Gruener_MichaelBlackRock head of EMEA retail Michael Gruener believes the ‘active-vs-passive’ debate is now outdated, with both approaches deserving their place in investment portfolios. Speaking to Kurtosys, he foresees the proliferation of thematic investing, describes how embracing technology is absolutely crucial for asset managers to remain competitive, and recognises the importance of ethical credentials when speaking to the next generation of investors.

We see megatrends becoming more prevalent in asset management. Following the success of the thematic funds offered by iShares, BlackRock launched a range of actively managed thematic funds earlier this year. Why are themes becoming so important?

We sit in a world where client portfolios are increasingly built using active and passive funds, with an increasing proportion of client portfolios becoming passive. I used to run sales at iShares [as co-head of EMEA sales] and am now on the active side at BlackRock, and I’m speaking to the same clients.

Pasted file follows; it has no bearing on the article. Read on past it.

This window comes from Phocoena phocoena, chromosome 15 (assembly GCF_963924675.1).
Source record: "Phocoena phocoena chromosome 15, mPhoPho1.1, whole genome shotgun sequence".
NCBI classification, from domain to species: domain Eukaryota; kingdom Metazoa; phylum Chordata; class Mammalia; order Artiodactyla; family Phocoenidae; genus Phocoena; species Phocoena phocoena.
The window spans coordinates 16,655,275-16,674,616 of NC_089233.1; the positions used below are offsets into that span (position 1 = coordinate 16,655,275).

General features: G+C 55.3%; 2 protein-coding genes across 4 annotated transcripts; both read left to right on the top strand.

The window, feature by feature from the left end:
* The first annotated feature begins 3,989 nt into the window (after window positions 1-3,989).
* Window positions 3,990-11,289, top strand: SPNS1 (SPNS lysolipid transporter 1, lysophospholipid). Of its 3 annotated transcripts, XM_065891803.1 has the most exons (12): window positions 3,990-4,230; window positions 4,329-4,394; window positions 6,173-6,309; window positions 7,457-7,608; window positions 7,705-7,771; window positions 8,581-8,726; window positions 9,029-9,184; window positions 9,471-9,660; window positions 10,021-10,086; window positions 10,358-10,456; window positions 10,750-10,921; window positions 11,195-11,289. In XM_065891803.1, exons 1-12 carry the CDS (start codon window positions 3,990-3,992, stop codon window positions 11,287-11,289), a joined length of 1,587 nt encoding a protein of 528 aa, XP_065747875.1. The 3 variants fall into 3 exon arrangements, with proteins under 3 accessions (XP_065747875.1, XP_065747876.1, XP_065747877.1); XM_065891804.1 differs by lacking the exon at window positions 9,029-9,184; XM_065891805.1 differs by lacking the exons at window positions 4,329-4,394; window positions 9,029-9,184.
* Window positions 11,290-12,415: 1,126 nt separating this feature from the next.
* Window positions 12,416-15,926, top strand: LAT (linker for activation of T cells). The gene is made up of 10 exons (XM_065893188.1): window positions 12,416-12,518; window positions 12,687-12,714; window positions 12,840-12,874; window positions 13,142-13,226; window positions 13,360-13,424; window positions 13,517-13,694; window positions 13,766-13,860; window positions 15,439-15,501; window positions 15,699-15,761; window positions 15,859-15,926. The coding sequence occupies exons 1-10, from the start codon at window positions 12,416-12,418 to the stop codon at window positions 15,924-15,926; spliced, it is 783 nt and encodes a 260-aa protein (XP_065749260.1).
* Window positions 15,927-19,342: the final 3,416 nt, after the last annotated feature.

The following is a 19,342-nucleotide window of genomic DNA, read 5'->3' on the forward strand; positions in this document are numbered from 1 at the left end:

Many European private banks today have passive exposure as high as 35%, in the US, it could be as high as 50%. Yet we acknowledge that passives do not always have fantastic stories that will fully resonate with the end investor. We can talk about index construction and rules, but these do not always cut through.

It is also very important for the adviser to sell with conviction and tell stories in accordance with their clients’ beliefs, and the stories we are talking about are artificial intelligence, cybersecurity, big data, demographic change, urbanisation, the future of healthcare…